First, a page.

DIY Multimedia / Photo / Video Frame Using Raspberry Pi

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Long long ago I talked about converting a LCD panel from a laptop to external monitor which was an easy exercise as long as one was willing to dish out $40 to buy a controller board from ebay. But when I did that I could not stop myself from imagining far better applications of the LCD + controller combination. Since that day I started dreaming of building my own multimedia photo frame out of it. I could have hooked it up to a laptop with broken lcd and gotten what I wanted but I wanted my frame to consume least possible power. So, I waited till I could get my hands on Raspberry pi which was sometime last year. After that I was just a matter of putting things together and waiting for Raspbmc to become stable. Now that all of that has happened, here is my finished digital multimedia frame updating me with the weather today. The power of XBMC allows me to play full HD video, music, picture slideshows, Youtube, checks weather prediction and even inform you for new email arrival in Gmail. It also supports streaming of media(music, images, videos non-DRM) using Airplay from any iDevice. With host of plugins for XBMC 12.0 Frodo, the behaviour can be tweaked as per the need. I installed Subsonic music streaming plugin on to it (how to coming soon) and now I can stream music off my Subsonic server running on my office computer. Also with photo slideshow screensaver plugin, I can continue listening to music while the image slideshow goes on.

image001

Coming back to how did I get there? Lets start by listing out items that we need:

  1. LCD panel (free, got from a broken laptop)
  2. Controller board for LCD with DVI out (Approx. $40)
  3. Raspberry pi ($35)
  4. Power adapter for pi: 5V, 1A ($5-10, free for me, used a spare one lying around)
  5. Male HDMI to Male DVI adapter ($5 off ebay)
  6. 8GB High speed SDHC card ($10 or less)
  7. Any generic USB Wireless adapter / dangle which works with Linux ($10)
  8. Custom made Wood frame ($10)

Now we proceed as follows

  • We start by inserting the LCD panel into the wood frame.
  • Connect the LCD panel to the controller board as explained here.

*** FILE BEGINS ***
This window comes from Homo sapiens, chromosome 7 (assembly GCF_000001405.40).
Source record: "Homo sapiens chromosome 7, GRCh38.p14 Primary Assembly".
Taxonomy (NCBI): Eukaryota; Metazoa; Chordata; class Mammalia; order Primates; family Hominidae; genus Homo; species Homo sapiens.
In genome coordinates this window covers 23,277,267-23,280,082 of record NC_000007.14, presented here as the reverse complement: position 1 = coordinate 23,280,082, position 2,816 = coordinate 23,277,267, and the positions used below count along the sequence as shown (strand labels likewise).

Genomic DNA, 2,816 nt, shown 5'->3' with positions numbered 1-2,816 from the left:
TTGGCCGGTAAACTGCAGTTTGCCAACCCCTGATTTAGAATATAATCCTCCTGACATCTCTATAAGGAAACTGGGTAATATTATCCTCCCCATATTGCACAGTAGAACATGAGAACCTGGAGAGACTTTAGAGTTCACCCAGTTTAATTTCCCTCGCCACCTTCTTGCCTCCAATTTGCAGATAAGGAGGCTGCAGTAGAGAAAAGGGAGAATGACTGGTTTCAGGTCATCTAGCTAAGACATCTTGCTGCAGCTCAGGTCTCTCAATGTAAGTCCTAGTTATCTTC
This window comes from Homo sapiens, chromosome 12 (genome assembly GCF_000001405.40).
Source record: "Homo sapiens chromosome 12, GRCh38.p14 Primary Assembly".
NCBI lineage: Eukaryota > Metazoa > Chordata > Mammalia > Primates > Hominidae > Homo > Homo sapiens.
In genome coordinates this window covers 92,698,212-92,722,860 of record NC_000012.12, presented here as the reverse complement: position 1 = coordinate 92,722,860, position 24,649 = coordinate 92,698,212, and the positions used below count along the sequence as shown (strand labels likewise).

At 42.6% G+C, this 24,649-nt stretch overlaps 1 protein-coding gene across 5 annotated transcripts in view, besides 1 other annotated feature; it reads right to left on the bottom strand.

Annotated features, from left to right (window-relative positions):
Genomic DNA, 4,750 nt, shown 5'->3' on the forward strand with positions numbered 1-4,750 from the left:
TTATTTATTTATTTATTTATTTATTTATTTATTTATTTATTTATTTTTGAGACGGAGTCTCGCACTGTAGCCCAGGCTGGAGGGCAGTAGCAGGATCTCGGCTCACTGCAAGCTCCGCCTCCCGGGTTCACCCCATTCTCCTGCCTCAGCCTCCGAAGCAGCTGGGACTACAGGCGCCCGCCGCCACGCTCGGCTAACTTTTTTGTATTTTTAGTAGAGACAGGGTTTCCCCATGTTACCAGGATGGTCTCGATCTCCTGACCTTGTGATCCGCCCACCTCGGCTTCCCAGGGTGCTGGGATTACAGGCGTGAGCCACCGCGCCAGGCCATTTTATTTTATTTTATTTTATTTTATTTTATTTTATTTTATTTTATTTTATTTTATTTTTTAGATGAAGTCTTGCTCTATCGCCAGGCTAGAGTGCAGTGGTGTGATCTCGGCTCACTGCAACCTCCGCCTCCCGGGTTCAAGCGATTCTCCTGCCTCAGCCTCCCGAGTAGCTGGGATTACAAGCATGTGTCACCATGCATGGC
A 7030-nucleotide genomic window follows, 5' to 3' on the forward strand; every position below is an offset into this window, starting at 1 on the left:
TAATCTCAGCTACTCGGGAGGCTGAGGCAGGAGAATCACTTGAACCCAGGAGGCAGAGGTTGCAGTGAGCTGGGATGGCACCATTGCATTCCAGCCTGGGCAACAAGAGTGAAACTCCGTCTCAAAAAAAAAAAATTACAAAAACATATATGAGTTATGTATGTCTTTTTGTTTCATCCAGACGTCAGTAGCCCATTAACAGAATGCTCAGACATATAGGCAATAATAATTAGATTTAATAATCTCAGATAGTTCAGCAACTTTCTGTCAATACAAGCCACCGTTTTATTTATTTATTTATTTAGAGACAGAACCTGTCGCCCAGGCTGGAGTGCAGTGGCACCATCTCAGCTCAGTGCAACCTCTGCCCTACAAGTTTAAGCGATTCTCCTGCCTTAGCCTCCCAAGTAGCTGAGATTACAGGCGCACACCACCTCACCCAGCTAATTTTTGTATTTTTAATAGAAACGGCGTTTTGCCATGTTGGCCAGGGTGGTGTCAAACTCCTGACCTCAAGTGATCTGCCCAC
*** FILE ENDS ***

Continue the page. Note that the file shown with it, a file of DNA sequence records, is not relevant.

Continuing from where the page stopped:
• Hook the Raspberry Pi to the DVI port of the controller board using the HDMI-DVI adapter.
  • Install Raspbmc on to the SDHC card as explained here.
  • Insert the card in to Pi and power up the entire system, but not before you have hooked up a keyboard and LAN cable to Pi. LAN based internet connection is only necessary for initial setup. Later on Photo frame would connect to internet using the USB dongle.
  • On powering up, Raspbmc would download the image and root files and partition the whole card and boot up. This would take a while, 30 mins to an hour depending on your internet speed.
  • When the system reboots after installation is complete, install the “Wireless Manager” addon  from the
  • Shutdown XBMC using the keyboard.
  • Connect the Wireless Adapter and power it again.
  • Now configure your wireless card using the plugin that you installed earlier.
  • Disconnect LAN cable and reboot.
  • Now add media as you would do for any XBMC installation.
  • I added media from my cloud storage (Beagleboard powered fileserver) and I was good to go.

While now we are good to go in terms of usability but, the controller board and Pi is loosely hanging at the back. I screwed the controller board (which had nice three holes meant for the purpose) on to a perspex (Acrylic glass) strip. Perspex strip was in turn bolted to the frame. Weight of Pi is easily supported by the controller through the HDMI-DVI adapter. See image below for details.

Supporting The Pi

Once this is taken care off, we have our Multimedia Frame ready for action. Controlling the frame is very easy and you can use most popular smartphones for the purpose as Official XBMC remotes  are available for both iOS as well as Android. Since I am getting the audio out on Analog jack, I made the suitable change inside XBMC settings.

Check out some more images of the frame below.

 

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About the Author

has written 346 posts on this blog.

Meditating towards his "nerdvana", lifehacker is a teacher by the day and a nerdy blogger by the night. He lives to learn and yearns to learn living.

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